IMF Predicts Economic Growth Under 2% Per Year Through 2012
More bad economic news in the latest forecast from the International Monetary Fund:
The International Monetary Fund lowered its forecast for U.S. growth this year and in 2012, citing unresolved debt-reduction concerns and waning confidence among consumers and businesses.
The world’s largest economy will expand 1.5 percent this year, down from the 2.5 percent projected in June, the Washington-based lender said today in its World Economic Outlook report. Unemployment will average 9 percent or higher through next year, the IMF said.
Declining sentiment among Americans and a stagnant labor market threaten household spending, the biggest part of the U.S. economy. The pace of job growth puts pressure on President Barack Obama, lawmakers and the Federal Reserve to take steps to increase payrolls.
“Bold political commitment to put in place a medium-term debt reduction plan is imperative to avoid a sudden collapse of market confidence that could seriously disrupt global stability,” the IMF said in the report. “Downside risks weigh on the outlook given fiscal uncertainty, weakness in the housing market and household finances, renewed financial stress, and subdued consumer and business sentiment.”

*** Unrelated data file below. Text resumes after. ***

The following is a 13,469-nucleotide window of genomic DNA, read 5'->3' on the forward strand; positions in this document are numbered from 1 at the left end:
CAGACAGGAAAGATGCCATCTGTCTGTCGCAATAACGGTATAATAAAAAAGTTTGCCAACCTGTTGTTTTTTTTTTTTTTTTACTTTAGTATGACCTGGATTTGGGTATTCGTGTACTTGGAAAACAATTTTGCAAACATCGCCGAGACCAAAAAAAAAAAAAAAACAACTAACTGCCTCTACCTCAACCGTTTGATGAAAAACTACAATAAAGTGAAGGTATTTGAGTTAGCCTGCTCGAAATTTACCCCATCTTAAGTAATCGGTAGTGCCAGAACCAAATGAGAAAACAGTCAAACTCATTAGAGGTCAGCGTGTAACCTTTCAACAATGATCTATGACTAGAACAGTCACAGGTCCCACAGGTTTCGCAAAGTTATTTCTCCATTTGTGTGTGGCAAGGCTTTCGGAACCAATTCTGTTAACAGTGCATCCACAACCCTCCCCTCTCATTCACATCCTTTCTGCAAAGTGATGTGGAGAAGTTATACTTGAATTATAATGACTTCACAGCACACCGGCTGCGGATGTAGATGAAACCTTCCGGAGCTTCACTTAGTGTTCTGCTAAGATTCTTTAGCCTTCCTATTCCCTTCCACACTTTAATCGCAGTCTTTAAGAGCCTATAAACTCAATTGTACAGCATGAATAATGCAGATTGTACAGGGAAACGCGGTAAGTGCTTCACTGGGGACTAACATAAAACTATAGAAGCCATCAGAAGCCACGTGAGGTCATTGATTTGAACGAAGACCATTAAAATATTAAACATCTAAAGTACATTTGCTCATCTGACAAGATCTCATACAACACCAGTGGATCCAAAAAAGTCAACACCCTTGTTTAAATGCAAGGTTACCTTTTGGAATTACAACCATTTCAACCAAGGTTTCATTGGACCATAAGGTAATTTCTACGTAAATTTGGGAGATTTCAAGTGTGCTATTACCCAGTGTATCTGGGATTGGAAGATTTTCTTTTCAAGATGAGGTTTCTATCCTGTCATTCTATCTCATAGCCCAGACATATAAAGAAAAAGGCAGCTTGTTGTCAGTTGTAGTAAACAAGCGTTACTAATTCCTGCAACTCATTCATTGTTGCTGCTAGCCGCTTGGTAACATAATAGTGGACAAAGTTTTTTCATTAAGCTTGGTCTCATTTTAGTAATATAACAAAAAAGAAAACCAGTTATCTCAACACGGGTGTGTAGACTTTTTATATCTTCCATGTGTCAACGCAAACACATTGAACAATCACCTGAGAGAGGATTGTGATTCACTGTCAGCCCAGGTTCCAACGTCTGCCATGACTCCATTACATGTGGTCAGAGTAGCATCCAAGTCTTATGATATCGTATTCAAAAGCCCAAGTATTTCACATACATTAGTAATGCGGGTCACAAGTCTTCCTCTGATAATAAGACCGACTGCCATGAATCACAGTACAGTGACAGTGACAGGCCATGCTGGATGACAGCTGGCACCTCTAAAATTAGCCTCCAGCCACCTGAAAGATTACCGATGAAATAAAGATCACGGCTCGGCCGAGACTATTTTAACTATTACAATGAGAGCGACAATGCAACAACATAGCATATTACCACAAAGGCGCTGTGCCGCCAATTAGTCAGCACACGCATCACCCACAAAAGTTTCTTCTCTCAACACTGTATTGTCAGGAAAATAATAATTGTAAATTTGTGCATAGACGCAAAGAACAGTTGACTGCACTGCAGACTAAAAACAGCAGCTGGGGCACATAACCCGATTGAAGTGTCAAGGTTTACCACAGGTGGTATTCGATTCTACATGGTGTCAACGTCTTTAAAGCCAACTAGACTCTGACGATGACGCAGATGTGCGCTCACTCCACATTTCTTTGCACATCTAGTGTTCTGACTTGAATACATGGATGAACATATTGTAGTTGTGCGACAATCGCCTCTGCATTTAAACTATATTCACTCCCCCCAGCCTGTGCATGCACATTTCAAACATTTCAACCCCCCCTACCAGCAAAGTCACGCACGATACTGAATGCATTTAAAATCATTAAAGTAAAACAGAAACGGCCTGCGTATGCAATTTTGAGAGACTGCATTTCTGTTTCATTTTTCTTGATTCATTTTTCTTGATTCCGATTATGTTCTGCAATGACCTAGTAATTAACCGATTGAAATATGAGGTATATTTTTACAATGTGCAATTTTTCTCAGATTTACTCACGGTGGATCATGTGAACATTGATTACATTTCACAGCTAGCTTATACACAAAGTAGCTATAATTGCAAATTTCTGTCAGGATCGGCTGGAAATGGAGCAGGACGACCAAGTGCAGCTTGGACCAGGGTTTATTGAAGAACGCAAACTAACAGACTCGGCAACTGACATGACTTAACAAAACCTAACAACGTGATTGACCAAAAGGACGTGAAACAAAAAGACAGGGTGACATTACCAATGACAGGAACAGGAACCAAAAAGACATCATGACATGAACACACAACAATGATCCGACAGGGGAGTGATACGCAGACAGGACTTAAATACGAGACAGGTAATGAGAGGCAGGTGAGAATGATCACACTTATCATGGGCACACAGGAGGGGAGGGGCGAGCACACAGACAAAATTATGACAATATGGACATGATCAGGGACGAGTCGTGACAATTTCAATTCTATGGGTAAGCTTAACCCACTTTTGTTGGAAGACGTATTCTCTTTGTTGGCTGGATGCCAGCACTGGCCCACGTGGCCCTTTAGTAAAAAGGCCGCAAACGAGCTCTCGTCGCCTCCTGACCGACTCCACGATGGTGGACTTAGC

The U.S. economy will grow 1.8 percent next year, compared with the 2.7 percent forecast issued three months ago, according to today’s IMF report. GDP will expand 1.6 percent this year and 2.2 percent in 2012, according to the median estimate of 63 economists surveyed by Bloomberg News from Sept. 2 to Sept. 7.
U.S. consumer prices will climb 3 percent this year before rising 1.2 percent in 2012, according to the IMF report. The cost of living in the U.S. increased 3.8 percent in the 12 months through August, according to the Labor Department in Washington.
What this suggests, of course, is that job growth is likely to remain about where its been all year for the next 15 months or so, a projection that’s in line with those made by other analysts and by the White House’s Office of Management and Budget. And that presumes that nothing happens to throw growth into a tail spin, like Europe setting off another 2008-like financial crisis. If that happens, then I think it’s safe to say that all bets are off.